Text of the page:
Since the early 1980s and its first appearance in the United States, HIV, the virus that causes AIDS, has been reported almost everywhere on the planet. One and a half million people die from AIDS each year. John Malcolm Dowling, an American behavioral economist, estimates that of the 34 million people who live with HIV today, a high proportion are in developing countries-–23,500,000 are in sub-Saharan Africa and 4 million in South and South East Asia. With the number of cases rising fast every year, the Philippines, the UN predicts, is on the brink of a “full-blown AIDS epidemic.”In the Philippines, the victims are getting younger: many now fall in the range of 15 to 24 years old.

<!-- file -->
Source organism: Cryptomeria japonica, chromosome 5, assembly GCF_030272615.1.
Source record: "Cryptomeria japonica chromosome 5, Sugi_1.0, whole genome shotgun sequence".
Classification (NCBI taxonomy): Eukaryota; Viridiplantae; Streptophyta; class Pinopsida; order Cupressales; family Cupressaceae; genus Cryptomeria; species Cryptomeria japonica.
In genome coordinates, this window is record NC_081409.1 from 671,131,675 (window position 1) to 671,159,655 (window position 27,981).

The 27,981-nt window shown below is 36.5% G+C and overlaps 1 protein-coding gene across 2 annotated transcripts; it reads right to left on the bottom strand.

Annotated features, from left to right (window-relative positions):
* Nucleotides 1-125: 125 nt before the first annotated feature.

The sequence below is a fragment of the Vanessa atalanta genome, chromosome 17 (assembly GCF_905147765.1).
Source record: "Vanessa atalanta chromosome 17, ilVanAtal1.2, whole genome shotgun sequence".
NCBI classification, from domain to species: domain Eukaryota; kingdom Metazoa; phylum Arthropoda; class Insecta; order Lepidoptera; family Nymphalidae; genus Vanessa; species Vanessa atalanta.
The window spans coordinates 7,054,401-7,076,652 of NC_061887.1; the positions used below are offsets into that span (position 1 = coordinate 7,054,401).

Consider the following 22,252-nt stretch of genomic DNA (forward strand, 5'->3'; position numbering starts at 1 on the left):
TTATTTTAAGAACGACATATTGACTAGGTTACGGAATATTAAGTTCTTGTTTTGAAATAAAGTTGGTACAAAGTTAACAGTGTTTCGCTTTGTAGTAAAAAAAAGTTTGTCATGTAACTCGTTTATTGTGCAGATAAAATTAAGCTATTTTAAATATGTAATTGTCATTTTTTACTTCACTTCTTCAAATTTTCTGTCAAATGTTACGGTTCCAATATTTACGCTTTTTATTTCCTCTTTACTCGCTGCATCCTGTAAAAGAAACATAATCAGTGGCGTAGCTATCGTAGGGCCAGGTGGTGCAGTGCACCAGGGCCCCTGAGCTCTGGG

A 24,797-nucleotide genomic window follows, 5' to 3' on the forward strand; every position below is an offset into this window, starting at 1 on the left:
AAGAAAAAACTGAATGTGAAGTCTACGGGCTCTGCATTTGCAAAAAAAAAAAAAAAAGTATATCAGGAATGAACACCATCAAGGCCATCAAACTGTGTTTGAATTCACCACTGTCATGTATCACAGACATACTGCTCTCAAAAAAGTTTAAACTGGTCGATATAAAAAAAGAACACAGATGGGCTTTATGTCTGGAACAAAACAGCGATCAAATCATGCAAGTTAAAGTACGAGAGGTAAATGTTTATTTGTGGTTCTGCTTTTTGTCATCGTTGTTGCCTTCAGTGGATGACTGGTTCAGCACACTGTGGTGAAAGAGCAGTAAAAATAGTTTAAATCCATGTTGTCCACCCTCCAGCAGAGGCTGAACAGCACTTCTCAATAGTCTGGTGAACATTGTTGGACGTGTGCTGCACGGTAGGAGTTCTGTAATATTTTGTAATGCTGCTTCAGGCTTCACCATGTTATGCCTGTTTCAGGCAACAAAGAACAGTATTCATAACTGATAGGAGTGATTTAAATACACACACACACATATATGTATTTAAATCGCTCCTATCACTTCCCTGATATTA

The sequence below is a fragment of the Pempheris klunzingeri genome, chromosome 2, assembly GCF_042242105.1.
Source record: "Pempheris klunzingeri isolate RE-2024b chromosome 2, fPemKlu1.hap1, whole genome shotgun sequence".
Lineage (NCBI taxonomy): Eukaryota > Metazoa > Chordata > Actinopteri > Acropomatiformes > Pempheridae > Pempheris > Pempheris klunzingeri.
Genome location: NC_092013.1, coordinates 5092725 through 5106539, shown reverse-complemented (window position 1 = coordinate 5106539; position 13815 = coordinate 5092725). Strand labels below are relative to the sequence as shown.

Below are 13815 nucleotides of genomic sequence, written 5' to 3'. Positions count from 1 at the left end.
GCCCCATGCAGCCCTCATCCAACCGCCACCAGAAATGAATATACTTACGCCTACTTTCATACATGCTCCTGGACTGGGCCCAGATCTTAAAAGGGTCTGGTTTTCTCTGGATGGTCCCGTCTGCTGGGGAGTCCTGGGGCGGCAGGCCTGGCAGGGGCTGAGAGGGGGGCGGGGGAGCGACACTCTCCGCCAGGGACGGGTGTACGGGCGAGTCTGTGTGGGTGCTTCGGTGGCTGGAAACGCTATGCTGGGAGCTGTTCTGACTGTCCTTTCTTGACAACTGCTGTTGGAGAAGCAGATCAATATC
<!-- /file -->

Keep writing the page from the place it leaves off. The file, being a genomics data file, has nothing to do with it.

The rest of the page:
HIV is predominantly transmitted through sexual intercourse. In general, unprotected anal intercourse is much more likely to spread HIV than penile to vaginal intercourse. HIV compromises the body’s immune system, opens the door to a host of opportunistic infections, and has the ability to mutate, becoming, in time, drug resistant. The body is horribly assaulted by cancer, kidney, liver, respiratory and cardiovascular diseases. Advances in antiretroviral therapy (ART) limit and significantly slow down the progression of the disease to AIDS. But public health systems in developing countries cannot cope with the increasing number of cases.